Adventures Around the World- A Foreign Service Officer’s Tales of Life Abroad

The author of this refreshingly candid and well-written blog is currently in Kabul and has previously served in Iraq and Nepal. Here’s how she described the “honeymoon” period at a new post: “The honeymoon period is the time frame after moving to a foreign country where the excitement of being somewhere new overshadows certain harsh realities of living in a foreign country. People burning piles of trash in the street give the place ‘character’ and bargaining with a taxi driver is part of the ‘adventure.'”

Worldwide Availability

This is a stunning photo blog from an American diplomat who was born on a farm in China and is currently serving in South Korea. Visiting this site is the next best thing to booking a ticket to Seoul. Also, for those who are curious to know how long it takes to join the Foreign Service, take a look at his instructive personal timeline for some clues.

Wanderings of a Cheerful Stoic

Anyone who features a photo of themselves (I presume) with a Gambian poached rat on their homepage is all right by me. This is a blog from a FSO posted in Conakry, Guinea, a place where “you tend to find yourself without a really specific reason.”

The Slow Move East- Thoughts on Being an Expatriate

Hannah Draper, a FSO currently serving in Libya, might be a “Type-A bureaucrat who professionally pushes papers in the Middle East,” but her writing is compulsively readable.

Where in the World am I? Notes from the Streets of Hyderabad, India

A FSO in Hyderabad who previously served in Burundi blogs about food and life overseas with gusto.

Cross Words- A Blog About Writing and Anything Else That Comes to Mind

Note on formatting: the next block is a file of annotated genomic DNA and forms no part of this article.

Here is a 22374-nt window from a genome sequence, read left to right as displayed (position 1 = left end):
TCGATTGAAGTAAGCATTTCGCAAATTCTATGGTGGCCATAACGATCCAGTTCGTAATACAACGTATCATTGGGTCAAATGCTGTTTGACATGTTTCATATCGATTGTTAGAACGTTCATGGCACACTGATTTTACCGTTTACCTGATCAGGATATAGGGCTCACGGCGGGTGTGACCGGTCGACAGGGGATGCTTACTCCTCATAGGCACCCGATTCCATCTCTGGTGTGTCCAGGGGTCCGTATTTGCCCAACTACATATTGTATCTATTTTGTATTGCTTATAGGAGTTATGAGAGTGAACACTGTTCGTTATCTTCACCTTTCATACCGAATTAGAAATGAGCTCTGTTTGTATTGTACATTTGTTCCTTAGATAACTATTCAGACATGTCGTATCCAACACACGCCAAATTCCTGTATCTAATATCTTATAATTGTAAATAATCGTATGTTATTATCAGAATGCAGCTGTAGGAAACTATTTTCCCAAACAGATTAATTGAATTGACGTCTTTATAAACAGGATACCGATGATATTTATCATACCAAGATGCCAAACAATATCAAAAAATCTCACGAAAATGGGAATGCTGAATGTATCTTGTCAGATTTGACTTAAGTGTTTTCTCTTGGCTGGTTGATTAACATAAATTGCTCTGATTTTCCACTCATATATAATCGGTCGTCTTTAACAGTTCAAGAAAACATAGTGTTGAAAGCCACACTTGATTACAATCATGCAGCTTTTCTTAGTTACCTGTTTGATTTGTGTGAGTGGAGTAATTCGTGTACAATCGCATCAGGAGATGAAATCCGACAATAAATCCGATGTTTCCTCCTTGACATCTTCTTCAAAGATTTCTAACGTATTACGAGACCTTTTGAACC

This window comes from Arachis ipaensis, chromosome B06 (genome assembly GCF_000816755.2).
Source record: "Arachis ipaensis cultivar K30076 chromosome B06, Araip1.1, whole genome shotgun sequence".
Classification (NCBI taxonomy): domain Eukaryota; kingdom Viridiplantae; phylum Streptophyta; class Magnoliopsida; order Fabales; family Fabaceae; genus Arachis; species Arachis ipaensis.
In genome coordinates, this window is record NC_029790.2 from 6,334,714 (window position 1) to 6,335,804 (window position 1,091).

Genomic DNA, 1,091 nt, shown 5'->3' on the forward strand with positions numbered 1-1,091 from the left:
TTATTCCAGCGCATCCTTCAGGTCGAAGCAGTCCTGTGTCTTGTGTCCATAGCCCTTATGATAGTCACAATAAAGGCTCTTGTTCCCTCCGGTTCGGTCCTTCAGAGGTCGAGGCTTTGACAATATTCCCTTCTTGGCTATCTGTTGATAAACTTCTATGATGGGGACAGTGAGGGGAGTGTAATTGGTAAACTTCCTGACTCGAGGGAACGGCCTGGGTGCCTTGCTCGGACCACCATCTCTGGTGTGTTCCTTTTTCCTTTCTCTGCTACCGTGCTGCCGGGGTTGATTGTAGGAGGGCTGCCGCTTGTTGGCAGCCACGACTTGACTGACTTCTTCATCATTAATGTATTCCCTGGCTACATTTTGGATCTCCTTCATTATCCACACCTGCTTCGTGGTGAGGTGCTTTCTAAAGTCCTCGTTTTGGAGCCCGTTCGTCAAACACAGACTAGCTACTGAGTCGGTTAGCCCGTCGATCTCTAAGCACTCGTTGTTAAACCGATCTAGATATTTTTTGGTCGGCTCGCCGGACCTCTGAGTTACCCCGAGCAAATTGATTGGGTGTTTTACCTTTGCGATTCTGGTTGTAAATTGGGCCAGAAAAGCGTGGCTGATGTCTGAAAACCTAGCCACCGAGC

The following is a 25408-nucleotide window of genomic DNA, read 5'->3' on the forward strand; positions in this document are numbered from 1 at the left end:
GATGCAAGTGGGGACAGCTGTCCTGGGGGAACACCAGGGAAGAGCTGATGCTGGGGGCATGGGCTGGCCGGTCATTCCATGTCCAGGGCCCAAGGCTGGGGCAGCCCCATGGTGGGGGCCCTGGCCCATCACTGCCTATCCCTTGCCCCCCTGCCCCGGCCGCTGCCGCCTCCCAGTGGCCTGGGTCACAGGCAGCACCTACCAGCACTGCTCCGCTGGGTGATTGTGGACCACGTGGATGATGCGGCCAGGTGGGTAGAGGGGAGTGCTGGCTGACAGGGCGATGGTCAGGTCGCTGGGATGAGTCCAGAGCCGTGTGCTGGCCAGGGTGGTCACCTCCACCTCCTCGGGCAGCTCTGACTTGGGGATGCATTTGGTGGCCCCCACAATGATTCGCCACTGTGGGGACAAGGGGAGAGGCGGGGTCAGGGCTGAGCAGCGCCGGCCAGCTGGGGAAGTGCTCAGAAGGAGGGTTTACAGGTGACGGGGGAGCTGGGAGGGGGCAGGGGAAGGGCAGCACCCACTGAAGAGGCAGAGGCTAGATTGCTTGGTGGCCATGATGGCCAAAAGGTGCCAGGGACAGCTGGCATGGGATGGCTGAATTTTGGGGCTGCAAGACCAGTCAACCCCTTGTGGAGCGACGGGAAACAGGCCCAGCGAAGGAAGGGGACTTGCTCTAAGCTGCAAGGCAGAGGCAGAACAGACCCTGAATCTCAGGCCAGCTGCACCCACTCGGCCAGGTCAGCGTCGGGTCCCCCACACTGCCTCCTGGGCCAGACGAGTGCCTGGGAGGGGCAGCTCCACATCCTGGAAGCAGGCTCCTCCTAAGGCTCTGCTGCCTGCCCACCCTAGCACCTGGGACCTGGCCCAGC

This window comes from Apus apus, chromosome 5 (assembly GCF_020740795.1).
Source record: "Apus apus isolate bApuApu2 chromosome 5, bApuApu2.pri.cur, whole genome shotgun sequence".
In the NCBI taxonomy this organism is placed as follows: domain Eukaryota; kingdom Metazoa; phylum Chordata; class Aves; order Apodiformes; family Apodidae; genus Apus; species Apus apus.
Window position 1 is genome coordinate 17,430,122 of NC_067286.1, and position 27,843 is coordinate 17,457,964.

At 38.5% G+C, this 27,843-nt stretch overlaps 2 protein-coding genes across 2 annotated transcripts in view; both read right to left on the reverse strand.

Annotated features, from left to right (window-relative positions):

Ted Cross, a FSO currently living in Budapest who apparently just signed up for Facebook last week (Friend him!), tells us on his homepage that his “dream is to be a published author.” I like someone who isn’t afraid to tell the world what he wants. He’s into fantasy and science fiction, neither of which interests me, but his blog is unique and his writing is lucid.

Four Globetrotters- The (Most Likely) Incoherent Ramblings of a Sleep-Deprived Single Mother Living Overseas with her Trio of Kiddos

Anyone who can pull off being a single mom in the Foreign Service is someone I want to meet. This blog, written by a former Foreign Service brat, isn’t nearly as incoherent as advertised.

Beau Geste, Mon Ami- The Chronicle of my Journey to and through The Foreign Service

Even a quick breeze through this visually appealing blog will give you an idea of how varied and interesting life in the Foreign Service can be. If nothing else, do not miss the photos of the tribal warriors in Papua New Guinea.

Zvirdins at Large- Jamie and Andrew’s Excellent Adventures

If you want a slice of life from the Marshall Islands, this is the place to go. I love this blog but I couldn’t bring myself to click into the video entitled “Pig Shooting” in a post on “Pig Butchering.” Yikes.

Talesmag

This isn’t a FSO blog per se, but the site’s stories and “real post reports” on hundreds of cities around the globe are an invaluable resource for those seeking insights into the Foreign Service lifestyle.

Let me know in the comments section if you think I’ve missed any great FSO-related blogs and if you’re the author of ones of the sites mentioned above, tell us a bit about yourself.

Read more from “A Traveler in the Foreign Service” here.

(Photos courtesy of Amy Gottlieb)

A Traveler in the Foreign Service: My Secret Foreign Service Wedding

wedding photoToday is my ten-year wedding anniversary, sort of. Does it make sense to celebrate a wedding that was a secret, five-minute affair that was capped off at a nearby Taco Bell over chalupas and 99-cent churros?

I asked my wife to marry me just days before joining the Foreign Service in 2002 and we had to set a wedding date without knowing what country we would be moving to or when we would depart.